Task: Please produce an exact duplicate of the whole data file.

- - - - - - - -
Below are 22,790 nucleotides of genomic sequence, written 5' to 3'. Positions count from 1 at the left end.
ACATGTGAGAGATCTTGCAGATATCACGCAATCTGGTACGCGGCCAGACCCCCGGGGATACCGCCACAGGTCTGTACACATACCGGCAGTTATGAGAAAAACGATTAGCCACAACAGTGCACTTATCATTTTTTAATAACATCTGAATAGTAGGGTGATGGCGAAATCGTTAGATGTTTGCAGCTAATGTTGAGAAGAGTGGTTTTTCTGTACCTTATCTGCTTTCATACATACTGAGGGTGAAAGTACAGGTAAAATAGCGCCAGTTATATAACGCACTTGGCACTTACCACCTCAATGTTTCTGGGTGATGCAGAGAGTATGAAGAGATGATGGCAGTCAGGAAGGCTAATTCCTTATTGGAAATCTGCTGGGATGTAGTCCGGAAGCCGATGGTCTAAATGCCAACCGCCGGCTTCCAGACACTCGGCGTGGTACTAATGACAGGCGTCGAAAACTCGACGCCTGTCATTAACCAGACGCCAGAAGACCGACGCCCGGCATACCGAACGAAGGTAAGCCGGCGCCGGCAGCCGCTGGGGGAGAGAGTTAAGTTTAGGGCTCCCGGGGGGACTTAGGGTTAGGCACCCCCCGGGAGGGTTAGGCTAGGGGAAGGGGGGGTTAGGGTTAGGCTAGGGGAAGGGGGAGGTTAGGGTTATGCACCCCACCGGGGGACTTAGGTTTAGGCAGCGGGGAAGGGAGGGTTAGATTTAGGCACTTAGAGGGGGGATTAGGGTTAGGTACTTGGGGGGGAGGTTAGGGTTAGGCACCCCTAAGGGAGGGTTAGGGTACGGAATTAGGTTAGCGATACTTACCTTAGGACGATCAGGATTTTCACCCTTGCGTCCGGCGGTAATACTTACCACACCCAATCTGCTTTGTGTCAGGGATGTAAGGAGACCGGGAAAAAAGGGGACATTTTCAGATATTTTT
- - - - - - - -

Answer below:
Below are 22,790 nucleotides of genomic sequence, written 5' to 3'. Positions count from 1 at the left end.
ACATGTGAGAGATCTTGCAGATATCACGCAATCTGGTACGCGGCCAGACCCCCGGGGATACCGCCACAGGTCTGTACACATACCGGCAGTTATGAGAAAAACGATTAGCCACAACAGTGCACTTATCATTTTTTAATAACATCTGAATAGTAGGGTGATGGCGAAATCGTTAGATGTTTGCAGCTAATGTTGAGAAGAGTGGTTTTTCTGTACCTTATCTGCTTTCATACATACTGAGGGTGAAAGTACAGGTAAAATAGCGCCAGTTATATAACGCACTTGGCACTTACCACCTCAATGTTTCTGGGTGATGCAGAGAGTATGAAGAGATGATGGCAGTCAGGAAGGCTAATTCCTTATTGGAAATCTGCTGGGATGTAGTCCGGAAGCCGATGGTCTAAATGCCAACCGCCGGCTTCCAGACACTCGGCGTGGTACTAATGACAGGCGTCGAAAACTCGACGCCTGTCATTAACCAGACGCCAGAAGACCGACGCCCGGCATACCGAACGAAGGTAAGCCGGCGCCGGCAGCCGCTGGGGGAGAGAGTTAAGTTTAGGGCTCCCGGGGGGACTTAGGGTTAGGCACCCCCCGGGAGGGTTAGGCTAGGGGAAGGGGGGGTTAGGGTTAGGCTAGGGGAAGGGGGAGGTTAGGGTTATGCACCCCACCGGGGGACTTAGGTTTAGGCAGCGGGGAAGGGAGGGTTAGATTTAGGCACTTAGAGGGGGGATTAGGGTTAGGTACTTGGGGGGGAGGTTAGGGTTAGGCACCCCTAAGGGAGGGTTAGGGTACGGAATTAGGTTAGCGATACTTACCTTAGGACGATCAGGATTTTCACCCTTGCGTCCGGCGGTAATACTTACCACACCCAATCTGCTTTGTGTCAGGGATGTAAGGAGACCGGGAAAAAAGGGGACATTTTCAGATATTTTT